U.N. Trusteeship Council Meets Tuesday to Begin Work on Jerusalem Statute
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U.N. Trusteeship Council Meets Tuesday to Begin Work on Jerusalem Statute

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The United Nations Trusteeship Council will meet here Tuesday to consider a procedure for translating into reality the U.N. General Assembly’s decision of last week to internationalize Jerusalem under the administration of the Council, it was reported today. However, the real work of the Council is expected to be completed at its next regular meeting, schedule to open in Geneva early next January.

The Assembly decision was adopted Friday night by a vote of 38-14, with seven abstentions. The United States and Britain joined Israel in opposing the resolution, while the Soviet bloc, the Arab bloc and a majority of the Latin American nations voted for it.

No volunteers to serve on a trusteeship mission to Jerusalem to implement the Assembly resolution were to be found at Flushing Meadow or here this week-end. Some of the delegates were of the opinion that Dr. Herbert V. Evatt, Australian Minister for External Affairs and head of the Australian delegation to the U.N., would be a logical candidate for U.N. commissioner to Jerusalem since his delegation sponsored the internationalization resolution.

The composition of the Trusteeship Council which will begin to wrestle with the Jerusalem problem this week will include an overwhelming majority of the member nations which voted for the resolution. Of the twelve members of the Council, eight–Argentina, Australia, Belgium, China, France, Iraq, the Philippines and the U.S.S.R.–voted for the measure and will be faced with putting it into effect. The Unite States and Britain will represent the opponents of the resolution, while the other two Council members–the Dominican Republic and New Zealand abstained.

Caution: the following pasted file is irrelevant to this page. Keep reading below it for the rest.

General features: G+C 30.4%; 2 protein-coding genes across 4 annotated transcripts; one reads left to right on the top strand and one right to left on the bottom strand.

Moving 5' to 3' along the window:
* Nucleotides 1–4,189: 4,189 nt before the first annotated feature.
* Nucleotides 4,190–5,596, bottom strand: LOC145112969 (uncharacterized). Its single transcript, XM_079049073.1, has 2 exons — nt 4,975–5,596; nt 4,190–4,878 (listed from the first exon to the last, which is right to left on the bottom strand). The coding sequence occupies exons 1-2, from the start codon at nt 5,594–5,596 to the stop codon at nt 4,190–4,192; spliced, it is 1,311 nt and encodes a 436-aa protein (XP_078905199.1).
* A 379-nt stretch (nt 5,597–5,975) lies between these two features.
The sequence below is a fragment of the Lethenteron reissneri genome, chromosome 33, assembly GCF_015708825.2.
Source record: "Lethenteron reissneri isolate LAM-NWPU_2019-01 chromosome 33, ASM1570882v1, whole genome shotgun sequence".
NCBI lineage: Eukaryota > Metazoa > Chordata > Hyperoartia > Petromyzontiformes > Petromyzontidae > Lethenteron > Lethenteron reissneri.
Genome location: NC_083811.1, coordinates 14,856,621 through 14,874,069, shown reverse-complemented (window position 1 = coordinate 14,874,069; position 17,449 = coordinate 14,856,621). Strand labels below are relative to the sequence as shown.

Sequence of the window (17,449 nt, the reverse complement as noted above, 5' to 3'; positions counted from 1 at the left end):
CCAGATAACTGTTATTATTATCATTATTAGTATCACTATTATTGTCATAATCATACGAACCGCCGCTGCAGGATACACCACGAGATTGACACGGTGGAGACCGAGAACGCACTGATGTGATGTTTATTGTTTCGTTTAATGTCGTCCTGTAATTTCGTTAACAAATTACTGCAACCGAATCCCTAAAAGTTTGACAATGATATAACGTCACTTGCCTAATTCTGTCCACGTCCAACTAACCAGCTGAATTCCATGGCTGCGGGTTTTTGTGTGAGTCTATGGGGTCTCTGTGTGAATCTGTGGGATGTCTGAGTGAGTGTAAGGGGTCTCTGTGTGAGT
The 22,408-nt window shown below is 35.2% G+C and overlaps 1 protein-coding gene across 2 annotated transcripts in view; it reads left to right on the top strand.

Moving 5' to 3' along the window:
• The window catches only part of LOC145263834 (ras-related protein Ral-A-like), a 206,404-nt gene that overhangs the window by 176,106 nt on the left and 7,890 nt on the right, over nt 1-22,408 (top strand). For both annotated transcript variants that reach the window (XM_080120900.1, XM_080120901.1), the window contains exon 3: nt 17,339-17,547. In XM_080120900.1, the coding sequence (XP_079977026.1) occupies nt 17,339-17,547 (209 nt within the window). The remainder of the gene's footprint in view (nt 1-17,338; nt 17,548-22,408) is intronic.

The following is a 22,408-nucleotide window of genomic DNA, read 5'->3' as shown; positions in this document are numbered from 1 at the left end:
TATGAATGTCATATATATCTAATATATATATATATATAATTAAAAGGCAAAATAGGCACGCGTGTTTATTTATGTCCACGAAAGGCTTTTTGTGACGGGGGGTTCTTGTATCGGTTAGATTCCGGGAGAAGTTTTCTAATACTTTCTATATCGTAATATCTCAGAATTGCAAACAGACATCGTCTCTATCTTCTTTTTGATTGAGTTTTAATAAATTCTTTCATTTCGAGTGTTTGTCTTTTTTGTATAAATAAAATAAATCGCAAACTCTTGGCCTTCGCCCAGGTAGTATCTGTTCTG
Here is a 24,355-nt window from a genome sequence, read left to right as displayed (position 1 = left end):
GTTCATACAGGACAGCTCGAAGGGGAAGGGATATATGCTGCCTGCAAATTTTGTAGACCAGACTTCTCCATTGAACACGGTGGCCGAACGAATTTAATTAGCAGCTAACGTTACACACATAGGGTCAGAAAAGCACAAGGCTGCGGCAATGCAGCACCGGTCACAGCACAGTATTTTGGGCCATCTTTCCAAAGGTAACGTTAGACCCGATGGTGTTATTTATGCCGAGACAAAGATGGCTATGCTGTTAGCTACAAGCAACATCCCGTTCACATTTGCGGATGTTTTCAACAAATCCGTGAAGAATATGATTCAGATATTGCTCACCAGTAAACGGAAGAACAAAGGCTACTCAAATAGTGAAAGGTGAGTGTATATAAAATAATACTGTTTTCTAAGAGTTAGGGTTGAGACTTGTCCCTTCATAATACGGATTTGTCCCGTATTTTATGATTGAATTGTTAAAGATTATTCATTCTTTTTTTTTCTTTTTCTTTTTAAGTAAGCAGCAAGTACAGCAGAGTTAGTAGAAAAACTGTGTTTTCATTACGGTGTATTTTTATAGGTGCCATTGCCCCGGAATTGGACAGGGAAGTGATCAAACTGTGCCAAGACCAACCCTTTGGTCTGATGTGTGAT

A spokesman for the American delegation stated that it had not yet adopted a definite policy on the future of Jerusalem. In the light of the Soviet amendment to the original Jerusalem proposal, that the statute be democratized further, the delegates may need further time for discussing the Jerusalem issue. It is hoped here that the U.S. will develop a full debate on this point in the Council.

It is authoritatively estimated that the Council can complete the drafting of the Jerusalem statute within two weeks, but no one expects this to happen because of the intra-Council debate which is anticipated between the Anglo-American delegates and the representatives of the nations which voted for the resolution.

Before the U.N. Assembly adjourned yesterday, it adopted a budget of $8,000,000 for the internationalization of Jerusalem. Israel voted against adoption of this section of the overall $49,600,000 budget.


Israel Foreign Minister Moshe Sharett assailed the resolution, after its passage, and declared that those who sponsored it “charged themselves with a grave moral responsibility for the moral authority of the United Nations.” During the course of the debate which preceded the vote, Mr. Sharett predicted that the population of the city will ignore the international mandate.

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